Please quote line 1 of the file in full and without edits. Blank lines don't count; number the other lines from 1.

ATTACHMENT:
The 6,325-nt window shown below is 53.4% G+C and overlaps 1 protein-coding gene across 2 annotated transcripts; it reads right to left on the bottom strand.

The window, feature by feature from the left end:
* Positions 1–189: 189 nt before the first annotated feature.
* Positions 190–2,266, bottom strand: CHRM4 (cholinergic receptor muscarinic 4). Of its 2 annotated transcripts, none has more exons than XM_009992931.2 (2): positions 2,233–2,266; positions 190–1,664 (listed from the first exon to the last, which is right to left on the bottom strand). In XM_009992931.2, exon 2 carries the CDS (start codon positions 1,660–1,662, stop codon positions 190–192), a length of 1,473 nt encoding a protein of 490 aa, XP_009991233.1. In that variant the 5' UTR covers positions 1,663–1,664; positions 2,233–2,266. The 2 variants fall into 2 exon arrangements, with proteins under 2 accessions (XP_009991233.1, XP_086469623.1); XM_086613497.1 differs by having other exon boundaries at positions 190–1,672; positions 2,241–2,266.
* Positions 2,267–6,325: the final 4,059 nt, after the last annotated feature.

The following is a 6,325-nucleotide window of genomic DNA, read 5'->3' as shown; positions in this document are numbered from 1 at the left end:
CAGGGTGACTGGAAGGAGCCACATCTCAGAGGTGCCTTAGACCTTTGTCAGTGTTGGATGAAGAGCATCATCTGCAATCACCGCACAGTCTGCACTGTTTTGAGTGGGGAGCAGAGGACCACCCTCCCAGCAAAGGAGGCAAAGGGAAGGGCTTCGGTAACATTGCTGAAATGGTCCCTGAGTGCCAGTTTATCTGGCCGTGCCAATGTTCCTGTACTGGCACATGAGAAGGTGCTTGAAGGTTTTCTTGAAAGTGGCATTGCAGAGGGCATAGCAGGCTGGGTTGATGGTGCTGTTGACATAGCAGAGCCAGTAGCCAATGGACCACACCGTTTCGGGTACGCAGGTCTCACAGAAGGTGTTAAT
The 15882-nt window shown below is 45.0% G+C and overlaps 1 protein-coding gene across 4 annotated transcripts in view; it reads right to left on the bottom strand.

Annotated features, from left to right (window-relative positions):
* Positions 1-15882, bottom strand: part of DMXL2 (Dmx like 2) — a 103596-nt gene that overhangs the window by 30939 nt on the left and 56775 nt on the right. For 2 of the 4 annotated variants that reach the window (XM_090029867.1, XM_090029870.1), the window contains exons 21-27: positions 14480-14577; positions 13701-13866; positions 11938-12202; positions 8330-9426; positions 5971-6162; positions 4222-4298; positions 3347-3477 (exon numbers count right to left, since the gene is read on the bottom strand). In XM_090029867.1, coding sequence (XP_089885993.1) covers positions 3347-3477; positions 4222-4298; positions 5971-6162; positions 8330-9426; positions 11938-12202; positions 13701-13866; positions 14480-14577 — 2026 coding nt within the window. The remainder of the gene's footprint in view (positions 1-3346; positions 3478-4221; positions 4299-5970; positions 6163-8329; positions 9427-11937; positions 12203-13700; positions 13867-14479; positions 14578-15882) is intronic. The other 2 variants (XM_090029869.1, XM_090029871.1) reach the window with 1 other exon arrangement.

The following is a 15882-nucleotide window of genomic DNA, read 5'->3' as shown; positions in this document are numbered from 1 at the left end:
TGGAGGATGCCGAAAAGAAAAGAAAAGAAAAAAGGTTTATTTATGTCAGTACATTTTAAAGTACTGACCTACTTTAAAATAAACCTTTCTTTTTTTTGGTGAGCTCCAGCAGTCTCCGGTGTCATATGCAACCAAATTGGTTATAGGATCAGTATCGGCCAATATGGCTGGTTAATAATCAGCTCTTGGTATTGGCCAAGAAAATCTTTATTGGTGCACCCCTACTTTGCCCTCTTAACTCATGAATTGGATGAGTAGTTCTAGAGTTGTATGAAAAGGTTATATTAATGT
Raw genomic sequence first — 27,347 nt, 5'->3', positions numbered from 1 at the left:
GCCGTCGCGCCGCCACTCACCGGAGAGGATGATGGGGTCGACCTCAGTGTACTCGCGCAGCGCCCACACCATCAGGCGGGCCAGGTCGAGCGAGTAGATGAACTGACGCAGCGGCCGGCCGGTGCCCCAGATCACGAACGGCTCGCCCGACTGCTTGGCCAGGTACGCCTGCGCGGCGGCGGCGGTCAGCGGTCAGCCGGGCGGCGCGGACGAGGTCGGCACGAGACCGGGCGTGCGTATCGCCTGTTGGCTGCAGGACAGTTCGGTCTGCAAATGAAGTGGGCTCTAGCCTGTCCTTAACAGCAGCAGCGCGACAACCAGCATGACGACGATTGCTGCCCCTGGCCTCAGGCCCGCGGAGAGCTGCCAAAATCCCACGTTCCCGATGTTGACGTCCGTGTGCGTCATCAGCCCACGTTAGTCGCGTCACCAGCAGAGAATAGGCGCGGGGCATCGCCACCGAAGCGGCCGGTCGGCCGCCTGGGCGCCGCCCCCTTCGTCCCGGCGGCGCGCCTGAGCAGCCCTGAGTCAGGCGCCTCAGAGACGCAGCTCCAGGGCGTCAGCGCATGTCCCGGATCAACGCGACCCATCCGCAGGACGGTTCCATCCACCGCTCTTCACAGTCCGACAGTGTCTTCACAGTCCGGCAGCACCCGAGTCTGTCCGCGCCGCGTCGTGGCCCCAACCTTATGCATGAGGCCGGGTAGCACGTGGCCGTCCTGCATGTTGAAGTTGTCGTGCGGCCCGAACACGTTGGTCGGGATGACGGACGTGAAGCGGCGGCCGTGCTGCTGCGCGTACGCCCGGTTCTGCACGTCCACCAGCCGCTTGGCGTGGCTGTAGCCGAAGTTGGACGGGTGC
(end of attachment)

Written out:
The 6,325-nt window shown below is 53.4% G+C and overlaps 1 protein-coding gene across 2 annotated transcripts; it reads right to left on the bottom strand.